Daily Devotion for March 7, 2012
Mosaic of scenes from the life of Abraham, Basilica di San Vitale, Ravenna, Italy.
Our Father, who art in heaven, hallowed be thy name. Thy kingdom come; Thy will be done, on earth as it is in heaven. Give us this day our daily bread, and forgive us our trespasses, as we forgive those who trespass against us. And lead us not into temptation, but deliver us from evil.
For Thine is the kingdom, and the power, and the glory, forever and ever.
Prayer for the Morning
Dear Lord, I give you my hands to do your work; I give you my feet to go your way; I give you my eyes to see as you see; I give you my tongue to speak your words; I give you my mind that you may think in me; I give you my spirit that you may pray in me. Above all, I give you my heart that you may love in me. I give you my whole self, Lord, that you may grow in me, so that it is you who lives, works and prays in me.
Prayer for Purity of Thought
Almighty God, who alone gave me the breath of life, and alone can keep alive in me the holy desires your Spirit brings; I pray to you, in the name of your infinite compassion, to sanctify my thoughts and endeavors this day; that I may not begin to act without a pure intention or continue it without your blessing. And grant that, having the eyes of my mind opened to behold things invisible and unseen, I may in heart be inspired by your wisdom, and in work be upheld by your strength, and in the end be accepted by you as your faithful servant; through Jesus Christ our Savior.
Now to Him who has given me grace in accordance with His gospel, in keeping with the revelation of the mystery hidden for many ages past, but now revealed and made known by the command of the eternal God, so that all mankind might find the obedience that comes from faith; to the only God, the God of wisdom and truth, be glory forever through His only son, Jesus Christ.
(Additional prayers may be found at Prayers for All Occasions.)
God be with you 'til we meet again.
But envy is rottenness to the bones.
Genesis 24:1-9 (ESV)
The Story of Abraham  - Rebekah
Now Abraham was old, well advanced in years. And the Lord had blessed Abraham in all things. And Abraham said to his servant, the oldest of his household, who had charge of all that he had, "Put your hand under my thigh, that I may make you swear by the Lord, the God of heaven and God of the earth, that you will not take a wife for my son from the daughters of the Canaanites, among whom I dwell, but will go to my country and to my kindred, and take a wife for my son Isaac."
The servant said to him, "Perhaps the woman may not be willing to follow me to this land. Must I then take your son back to the land from which you came?"
Abraham said to him, "See to it that you do not take my son back there. The Lord, the God of heaven, who took me from my father's house and from the land of my kindred, and who spoke to me and swore to me, 'To your offspring I will give this land,' he will send his angel before you, and you shall take a wife for my son from there.
But if the woman is not willing to follow you, then you will be free from this oath of mine; only you must not take my son back there." So the servant put his hand under the thigh of Abraham his master and swore to him concerning this matter.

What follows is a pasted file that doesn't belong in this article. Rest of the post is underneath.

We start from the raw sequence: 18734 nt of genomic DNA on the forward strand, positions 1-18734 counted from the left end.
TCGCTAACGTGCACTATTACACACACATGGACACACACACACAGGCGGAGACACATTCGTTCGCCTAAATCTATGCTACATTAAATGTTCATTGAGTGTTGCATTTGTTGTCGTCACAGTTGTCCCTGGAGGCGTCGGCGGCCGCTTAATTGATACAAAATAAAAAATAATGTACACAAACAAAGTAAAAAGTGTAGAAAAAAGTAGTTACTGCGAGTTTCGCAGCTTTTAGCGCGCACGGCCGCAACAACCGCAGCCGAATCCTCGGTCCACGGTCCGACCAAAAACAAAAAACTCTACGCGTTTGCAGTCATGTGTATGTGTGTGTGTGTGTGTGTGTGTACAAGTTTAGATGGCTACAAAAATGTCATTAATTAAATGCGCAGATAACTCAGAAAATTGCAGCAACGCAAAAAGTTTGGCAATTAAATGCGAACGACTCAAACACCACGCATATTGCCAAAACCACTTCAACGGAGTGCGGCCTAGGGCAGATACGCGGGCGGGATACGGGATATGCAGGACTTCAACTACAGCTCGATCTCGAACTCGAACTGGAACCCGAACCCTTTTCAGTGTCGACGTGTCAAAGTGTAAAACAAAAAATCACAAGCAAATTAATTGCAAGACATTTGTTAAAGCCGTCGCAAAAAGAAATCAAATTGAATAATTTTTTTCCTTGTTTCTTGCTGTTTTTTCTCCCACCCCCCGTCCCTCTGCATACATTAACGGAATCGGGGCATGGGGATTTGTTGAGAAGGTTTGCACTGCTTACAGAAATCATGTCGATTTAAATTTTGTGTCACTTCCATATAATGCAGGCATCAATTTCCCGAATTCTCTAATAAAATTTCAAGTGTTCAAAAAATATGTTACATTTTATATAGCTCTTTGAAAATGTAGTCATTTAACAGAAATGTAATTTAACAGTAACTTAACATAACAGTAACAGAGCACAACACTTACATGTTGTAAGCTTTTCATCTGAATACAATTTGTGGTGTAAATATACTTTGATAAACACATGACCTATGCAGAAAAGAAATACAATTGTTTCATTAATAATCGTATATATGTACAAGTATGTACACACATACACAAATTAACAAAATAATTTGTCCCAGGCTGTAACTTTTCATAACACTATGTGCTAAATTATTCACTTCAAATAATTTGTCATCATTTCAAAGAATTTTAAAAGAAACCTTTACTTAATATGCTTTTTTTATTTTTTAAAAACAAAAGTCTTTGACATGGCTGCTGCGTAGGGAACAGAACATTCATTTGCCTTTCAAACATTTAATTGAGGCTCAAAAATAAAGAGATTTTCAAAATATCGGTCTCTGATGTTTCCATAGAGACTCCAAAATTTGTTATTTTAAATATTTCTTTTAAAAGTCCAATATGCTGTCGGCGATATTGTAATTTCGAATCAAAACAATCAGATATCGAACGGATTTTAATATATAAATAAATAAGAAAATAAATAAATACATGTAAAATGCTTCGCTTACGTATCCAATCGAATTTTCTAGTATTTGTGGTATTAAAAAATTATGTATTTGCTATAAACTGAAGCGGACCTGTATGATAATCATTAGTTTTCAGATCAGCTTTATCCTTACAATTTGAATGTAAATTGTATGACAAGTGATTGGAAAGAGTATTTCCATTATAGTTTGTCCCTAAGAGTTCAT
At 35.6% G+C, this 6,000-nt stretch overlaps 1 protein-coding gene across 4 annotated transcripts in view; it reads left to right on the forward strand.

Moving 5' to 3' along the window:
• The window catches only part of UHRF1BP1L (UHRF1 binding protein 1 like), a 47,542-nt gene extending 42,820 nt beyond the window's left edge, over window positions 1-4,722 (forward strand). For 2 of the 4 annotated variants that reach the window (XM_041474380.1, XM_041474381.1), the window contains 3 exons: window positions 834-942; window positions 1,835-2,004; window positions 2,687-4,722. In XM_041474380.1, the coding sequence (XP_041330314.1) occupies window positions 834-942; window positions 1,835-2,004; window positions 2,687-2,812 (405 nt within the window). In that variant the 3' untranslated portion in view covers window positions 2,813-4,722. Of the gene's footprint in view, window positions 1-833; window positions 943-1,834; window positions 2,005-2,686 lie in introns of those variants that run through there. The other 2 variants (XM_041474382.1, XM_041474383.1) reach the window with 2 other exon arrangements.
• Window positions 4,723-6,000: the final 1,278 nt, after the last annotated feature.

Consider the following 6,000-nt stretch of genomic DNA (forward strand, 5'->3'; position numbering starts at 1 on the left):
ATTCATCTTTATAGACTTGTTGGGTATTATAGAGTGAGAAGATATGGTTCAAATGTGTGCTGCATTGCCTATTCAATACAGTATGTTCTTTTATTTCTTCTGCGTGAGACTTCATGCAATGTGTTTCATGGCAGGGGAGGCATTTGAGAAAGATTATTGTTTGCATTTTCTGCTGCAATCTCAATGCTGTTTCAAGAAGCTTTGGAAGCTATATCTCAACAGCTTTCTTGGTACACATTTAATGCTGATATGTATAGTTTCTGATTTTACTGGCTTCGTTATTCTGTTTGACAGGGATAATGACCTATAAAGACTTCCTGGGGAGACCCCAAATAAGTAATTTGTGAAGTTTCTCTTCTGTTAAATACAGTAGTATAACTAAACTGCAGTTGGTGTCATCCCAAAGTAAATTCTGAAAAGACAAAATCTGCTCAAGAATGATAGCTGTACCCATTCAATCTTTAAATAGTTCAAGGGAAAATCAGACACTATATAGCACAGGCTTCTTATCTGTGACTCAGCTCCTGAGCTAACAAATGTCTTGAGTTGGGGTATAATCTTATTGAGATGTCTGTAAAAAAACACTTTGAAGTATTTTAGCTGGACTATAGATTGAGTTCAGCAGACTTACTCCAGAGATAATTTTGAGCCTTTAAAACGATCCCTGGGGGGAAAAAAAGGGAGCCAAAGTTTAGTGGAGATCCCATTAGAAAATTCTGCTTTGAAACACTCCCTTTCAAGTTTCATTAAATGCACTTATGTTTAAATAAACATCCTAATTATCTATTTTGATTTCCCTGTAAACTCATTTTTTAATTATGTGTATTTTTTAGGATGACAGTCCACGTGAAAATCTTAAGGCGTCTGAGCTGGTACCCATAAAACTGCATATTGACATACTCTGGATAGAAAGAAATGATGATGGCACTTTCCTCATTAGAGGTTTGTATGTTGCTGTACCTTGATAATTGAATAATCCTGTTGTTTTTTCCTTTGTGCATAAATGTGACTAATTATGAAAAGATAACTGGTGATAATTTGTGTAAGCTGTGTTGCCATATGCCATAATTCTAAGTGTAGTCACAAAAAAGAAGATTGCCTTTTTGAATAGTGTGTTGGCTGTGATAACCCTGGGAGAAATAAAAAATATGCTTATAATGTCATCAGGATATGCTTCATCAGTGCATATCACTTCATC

Notes on the Scripture
The chapters of Genesis, more than most of the books of the Bible, indicate important breaks. Here we have again both skipped a period of time and truly started a new "chapter" in Abraham's life.
We learned much earlier in Abraham's story that, if he had not had a son, his inheritance would have passed to the senior responsible person in his household; his household has many aspects that are more tribal than familial. It is an independent unit, and leadership would pass to someone within the unit. The situation is very different from our modern lives, in an established state, where his property would pass to a close (or even distant) family member living elsewhere.
But Abraham does have an heir, and he does not want to mingle his bloodline with the hodgepodge of peoples between Iraq and Egypt, whom he collectively calls Canaanites. He has a special reason to avoid assimilation; Isaac is to father an entire nation, which is to possess all of Canaan. To accomplish this, he must keep his bloodline clearly distinguished. But Isaac is a solitary Chaldean, surrounded by a multitude of Canaanites, and assimilation will be quite difficult to avoid.
Abraham is, in other words, the first Jew.
To accomplish his mission, he turns to his senior servant. Speaking again in terms of a "tribe", this servant isn't like a butler; he is like a steward or chief officer of the household, a second-in-command, the person who is first in line to inherit the household if Abraham did not have a son.
Abraham is fairly confident that God's angel will guide his servant to the right woman, who will return with him. But notice, under no circumstances is Isaac to return to Ur. The fundamental and primary mission, under the covenant between Abraham and God, is for Isaac to inhabit and populate Canaan with his offspring.